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31 May 2017

Discovery of ‘Solitary Wave’ Phenomenon Looks like Bad News for Greenland’s Glaciers

Img: NASA/OIB 
The planet’s glaciers are in serious trouble, of that there is no doubt, and one of the regions in which this is most evident is the icy expanse of Greenland. Home to the second largest ice cap on Earth, beaten to the top spot only by Antarctica, the ultimate fate of Greenland and its glaciers will have a substantial impact upon the world as a whole, and as such understanding the mechanisms which influence the decline of these breathtaking geographical features is of vital importance.

A new NASA study has recently shone a spotlight upon the issue once more, drawing attention to an until-now-unknown phenomenon which could substantially shorten the predicted lifespan of such features. Known as a ‘solitary wave’, the discovery is both important and worrying.

NASA describes the solitary wave phenomenon as a ‘long pulse of mass loss’, in which the glacier’s interior moves below the surface at an increased rate, sliding out of the glacier much like “a warmed freezer pop sliding out of its plastic casing”.

The discovery was made through analysis of the Rink Glacier on Greenland’s west coast during Greenland’s warmest recorded summers in 2010 and 2012. The team of three scientists from NASA’s Jet Propulsion Laboratory in Pasadena, California made use of a GPS sensor sited on bedrock next to the Rink Glacier, one of many that make up the Greenland GPS Network (GNET), to track the glacier’s horizontal motion and resulting loss of mass.

It was found that while the Rink Glacier drained at a rate of approximately 11 billion tonnes per year during the early 2000s, this stepped up considerably during the hot summer of 2012 in particular, during which time it shed an additional 6.7 billion tonnes, amounting to a total of 17.7 billion tonnes of ice mass lost.
Img: NASA/JPL-Caltech
The speed at which the wave moved through the glacier during the months of June to September 2012 peaked well above the Rink Glacier’s usual pace of a couple kilometres per year, clocking in as high as 4 kilometres per month during the first 3 months before rising again up to 12 kilometres in September alone.

The reason as to why the discovery of such an important natural occurrence took so long is that on the surface, there is little visible evidence of anything happening, as co-author of the paper and renowned JPL scientist Eric Larour states, “You could literally be standing there and you would not see any indication of the wave. You would not see cracks or other unique surface features.”

A similar yet smaller wave was observed in 2010, although the researchers did not quantify its size and speed.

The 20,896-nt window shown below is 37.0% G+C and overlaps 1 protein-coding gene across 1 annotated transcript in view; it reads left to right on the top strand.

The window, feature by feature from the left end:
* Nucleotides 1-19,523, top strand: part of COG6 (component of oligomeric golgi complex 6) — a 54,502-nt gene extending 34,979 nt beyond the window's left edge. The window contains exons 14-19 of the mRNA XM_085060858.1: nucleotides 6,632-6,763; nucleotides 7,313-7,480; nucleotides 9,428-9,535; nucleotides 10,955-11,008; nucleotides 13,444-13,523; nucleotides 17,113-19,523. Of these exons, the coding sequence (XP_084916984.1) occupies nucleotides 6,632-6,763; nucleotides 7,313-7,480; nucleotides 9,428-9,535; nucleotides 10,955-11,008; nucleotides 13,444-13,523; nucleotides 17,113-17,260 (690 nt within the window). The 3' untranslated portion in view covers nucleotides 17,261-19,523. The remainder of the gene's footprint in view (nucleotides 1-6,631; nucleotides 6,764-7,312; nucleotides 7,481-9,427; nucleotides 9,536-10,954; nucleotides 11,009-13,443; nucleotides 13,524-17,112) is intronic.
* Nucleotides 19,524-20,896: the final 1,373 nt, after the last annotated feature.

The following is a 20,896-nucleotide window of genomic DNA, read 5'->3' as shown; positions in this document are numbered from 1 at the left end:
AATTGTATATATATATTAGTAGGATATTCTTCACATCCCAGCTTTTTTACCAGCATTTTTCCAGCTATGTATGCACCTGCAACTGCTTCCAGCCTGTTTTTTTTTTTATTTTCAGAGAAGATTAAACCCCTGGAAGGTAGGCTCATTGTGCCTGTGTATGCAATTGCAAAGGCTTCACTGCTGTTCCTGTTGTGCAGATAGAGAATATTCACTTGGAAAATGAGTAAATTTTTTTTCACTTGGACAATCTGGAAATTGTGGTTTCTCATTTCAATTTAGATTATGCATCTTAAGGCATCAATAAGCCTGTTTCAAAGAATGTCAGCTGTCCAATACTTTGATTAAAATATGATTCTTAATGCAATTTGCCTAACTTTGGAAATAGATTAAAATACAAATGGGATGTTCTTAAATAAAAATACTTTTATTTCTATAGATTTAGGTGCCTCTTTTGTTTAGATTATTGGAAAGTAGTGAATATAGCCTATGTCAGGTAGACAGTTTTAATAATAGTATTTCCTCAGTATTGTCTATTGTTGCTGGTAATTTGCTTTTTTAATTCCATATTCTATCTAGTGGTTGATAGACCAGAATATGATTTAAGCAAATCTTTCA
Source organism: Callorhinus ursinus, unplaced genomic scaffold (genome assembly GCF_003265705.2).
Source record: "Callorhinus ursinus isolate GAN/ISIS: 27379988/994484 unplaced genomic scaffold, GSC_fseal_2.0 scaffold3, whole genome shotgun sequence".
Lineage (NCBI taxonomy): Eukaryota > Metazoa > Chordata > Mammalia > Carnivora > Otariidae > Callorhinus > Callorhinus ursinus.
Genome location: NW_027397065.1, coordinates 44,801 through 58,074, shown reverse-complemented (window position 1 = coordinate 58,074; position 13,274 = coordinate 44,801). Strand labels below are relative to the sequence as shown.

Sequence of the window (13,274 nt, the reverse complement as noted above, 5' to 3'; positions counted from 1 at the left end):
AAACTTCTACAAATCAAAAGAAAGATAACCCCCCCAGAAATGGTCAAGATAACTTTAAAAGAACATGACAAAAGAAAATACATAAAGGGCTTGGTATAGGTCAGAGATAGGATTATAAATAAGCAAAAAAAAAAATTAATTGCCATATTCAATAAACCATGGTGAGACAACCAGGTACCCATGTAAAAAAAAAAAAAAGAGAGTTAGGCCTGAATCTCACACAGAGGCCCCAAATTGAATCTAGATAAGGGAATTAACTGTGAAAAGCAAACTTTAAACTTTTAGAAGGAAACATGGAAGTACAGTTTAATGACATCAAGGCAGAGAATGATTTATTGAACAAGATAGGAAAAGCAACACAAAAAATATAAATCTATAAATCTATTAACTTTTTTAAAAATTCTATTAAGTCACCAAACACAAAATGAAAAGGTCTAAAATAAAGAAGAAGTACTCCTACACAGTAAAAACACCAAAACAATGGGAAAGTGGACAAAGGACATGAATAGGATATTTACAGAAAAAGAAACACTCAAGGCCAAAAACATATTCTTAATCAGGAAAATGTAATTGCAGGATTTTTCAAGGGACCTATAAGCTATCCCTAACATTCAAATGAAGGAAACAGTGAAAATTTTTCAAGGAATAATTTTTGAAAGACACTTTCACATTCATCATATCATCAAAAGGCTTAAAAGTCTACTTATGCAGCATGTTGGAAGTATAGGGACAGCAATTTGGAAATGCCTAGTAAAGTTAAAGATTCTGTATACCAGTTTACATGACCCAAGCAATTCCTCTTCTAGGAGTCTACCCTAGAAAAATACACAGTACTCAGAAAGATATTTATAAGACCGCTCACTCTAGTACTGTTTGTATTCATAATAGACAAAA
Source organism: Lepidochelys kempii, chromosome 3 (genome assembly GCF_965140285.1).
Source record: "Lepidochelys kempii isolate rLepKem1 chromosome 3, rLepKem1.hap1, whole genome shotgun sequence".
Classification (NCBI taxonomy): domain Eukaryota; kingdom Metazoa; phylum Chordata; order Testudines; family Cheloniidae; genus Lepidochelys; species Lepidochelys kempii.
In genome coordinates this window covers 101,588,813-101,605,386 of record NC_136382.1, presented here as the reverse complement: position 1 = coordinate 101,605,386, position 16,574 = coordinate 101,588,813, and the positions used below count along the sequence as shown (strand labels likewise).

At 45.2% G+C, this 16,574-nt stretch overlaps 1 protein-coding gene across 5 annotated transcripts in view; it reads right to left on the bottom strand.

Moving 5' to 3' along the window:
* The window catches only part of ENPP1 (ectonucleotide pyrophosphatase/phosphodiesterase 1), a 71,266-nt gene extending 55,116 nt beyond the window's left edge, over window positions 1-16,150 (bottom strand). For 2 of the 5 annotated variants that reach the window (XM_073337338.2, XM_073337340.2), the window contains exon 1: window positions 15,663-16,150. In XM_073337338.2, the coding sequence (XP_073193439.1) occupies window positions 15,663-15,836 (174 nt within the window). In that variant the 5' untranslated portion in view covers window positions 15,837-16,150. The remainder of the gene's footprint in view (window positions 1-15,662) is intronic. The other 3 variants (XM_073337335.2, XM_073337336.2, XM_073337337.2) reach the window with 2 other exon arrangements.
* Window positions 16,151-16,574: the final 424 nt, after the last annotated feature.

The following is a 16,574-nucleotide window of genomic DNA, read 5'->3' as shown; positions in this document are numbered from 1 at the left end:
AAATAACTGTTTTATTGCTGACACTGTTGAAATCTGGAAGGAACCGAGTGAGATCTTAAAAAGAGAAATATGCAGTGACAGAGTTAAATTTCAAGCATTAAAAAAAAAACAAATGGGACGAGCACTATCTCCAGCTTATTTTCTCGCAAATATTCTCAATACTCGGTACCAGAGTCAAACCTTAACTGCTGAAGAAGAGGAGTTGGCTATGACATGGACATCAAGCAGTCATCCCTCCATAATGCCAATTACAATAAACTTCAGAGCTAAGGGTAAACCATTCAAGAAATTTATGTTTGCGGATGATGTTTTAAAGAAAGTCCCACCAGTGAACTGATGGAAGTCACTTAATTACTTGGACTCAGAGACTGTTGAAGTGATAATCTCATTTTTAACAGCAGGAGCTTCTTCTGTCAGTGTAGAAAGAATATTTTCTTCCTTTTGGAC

“We know for sure that the triggering mechanism was the surface melting of snow and ice, but we do not fully understand the complex array of processes that generate solitary waves,” said JPL scientist Surendra Adhikari, who led the study.

During the two summers which saw an occurrence of the solitary wave, there was more water held in the interior basin behind Rink Glacier than ever before. As 90% of the surface snow and ice began to melt, this meltwater is believed to have created temporary lakes which then drained through the glacier en route to the ocean, as co-author and JPL scientist Erik Ivins explains, “The water upstream probably had to carve new channels to drain. It was likely to be slow-moving and inefficient.”

Once these new channels were formed, the ice began to move at a vastly accelerated rate.

It is also stated that the water may have contributed to speed of the glacier’s movements in more ways than just the creation of these new flow channels; the large quantity of water also likely lubricated the base and sides of the glaciers, which allowed it to move at an increased pace.

From October through to January the glacier did begin to regain mass, as ice travelled downstream to replace that which was lost. According to Adhikari, “This systematic transport of ice in fall to midwinter had not been previously recognised.”

“Intense melting such as we saw in 2010 and 2012 is without precedent, but it represents the kind of behaviour that we might expect in the future in a warming climate,” Ivins added. “We're seeing an evolving system.”

Surprisingly, the GNET stations used to conduct this research are no longer maintained by any company, organisation or agency; the team were in fact investigating whether there were any scientific reasons to keep the network running at the time they spotted the Rink Glacier’s unusual activity. Ivins proudly states, “Boy, did we find one!”


Sam Bonson

Sam is an aspiring novelist with a passion for fantasy and crime thrillers. He is currently working as a content writer, journalist & editor in an attempt to expand his horizons.